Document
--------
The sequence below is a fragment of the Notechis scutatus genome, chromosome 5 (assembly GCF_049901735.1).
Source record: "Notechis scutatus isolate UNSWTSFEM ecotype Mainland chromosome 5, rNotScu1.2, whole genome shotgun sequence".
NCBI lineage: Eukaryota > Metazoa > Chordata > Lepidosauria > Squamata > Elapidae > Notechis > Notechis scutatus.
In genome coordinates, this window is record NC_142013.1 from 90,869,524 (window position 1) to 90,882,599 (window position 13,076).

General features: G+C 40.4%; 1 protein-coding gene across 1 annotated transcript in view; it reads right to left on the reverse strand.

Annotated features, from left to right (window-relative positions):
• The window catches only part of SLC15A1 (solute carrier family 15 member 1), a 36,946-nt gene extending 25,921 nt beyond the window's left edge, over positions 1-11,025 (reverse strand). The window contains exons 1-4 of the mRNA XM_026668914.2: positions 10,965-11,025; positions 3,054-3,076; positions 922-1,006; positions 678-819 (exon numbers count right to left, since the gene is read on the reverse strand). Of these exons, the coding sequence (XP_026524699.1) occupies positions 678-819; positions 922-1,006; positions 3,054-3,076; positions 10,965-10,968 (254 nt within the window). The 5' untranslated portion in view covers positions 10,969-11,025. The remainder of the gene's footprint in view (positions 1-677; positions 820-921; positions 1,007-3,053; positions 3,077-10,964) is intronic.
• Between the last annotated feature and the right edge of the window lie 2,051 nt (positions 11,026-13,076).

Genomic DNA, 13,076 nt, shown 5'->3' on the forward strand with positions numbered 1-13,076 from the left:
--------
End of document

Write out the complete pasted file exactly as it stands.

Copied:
The sequence below is a fragment of the Notechis scutatus genome, chromosome 5 (assembly GCF_049901735.1).
Source record: "Notechis scutatus isolate UNSWTSFEM ecotype Mainland chromosome 5, rNotScu1.2, whole genome shotgun sequence".
NCBI lineage: Eukaryota > Metazoa > Chordata > Lepidosauria > Squamata > Elapidae > Notechis > Notechis scutatus.
In genome coordinates, this window is record NC_142013.1 from 90,869,524 (window position 1) to 90,882,599 (window position 13,076).

General features: G+C 40.4%; 1 protein-coding gene across 1 annotated transcript in view; it reads right to left on the reverse strand.

Annotated features, from left to right (window-relative positions):
• The window catches only part of SLC15A1 (solute carrier family 15 member 1), a 36,946-nt gene extending 25,921 nt beyond the window's left edge, over positions 1-11,025 (reverse strand). The window contains exons 1-4 of the mRNA XM_026668914.2: positions 10,965-11,025; positions 3,054-3,076; positions 922-1,006; positions 678-819 (exon numbers count right to left, since the gene is read on the reverse strand). Of these exons, the coding sequence (XP_026524699.1) occupies positions 678-819; positions 922-1,006; positions 3,054-3,076; positions 10,965-10,968 (254 nt within the window). The 5' untranslated portion in view covers positions 10,969-11,025. The remainder of the gene's footprint in view (positions 1-677; positions 820-921; positions 1,007-3,053; positions 3,077-10,964) is intronic.
• Between the last annotated feature and the right edge of the window lie 2,051 nt (positions 11,026-13,076).

Genomic DNA, 13,076 nt, shown 5'->3' on the forward strand with positions numbered 1-13,076 from the left: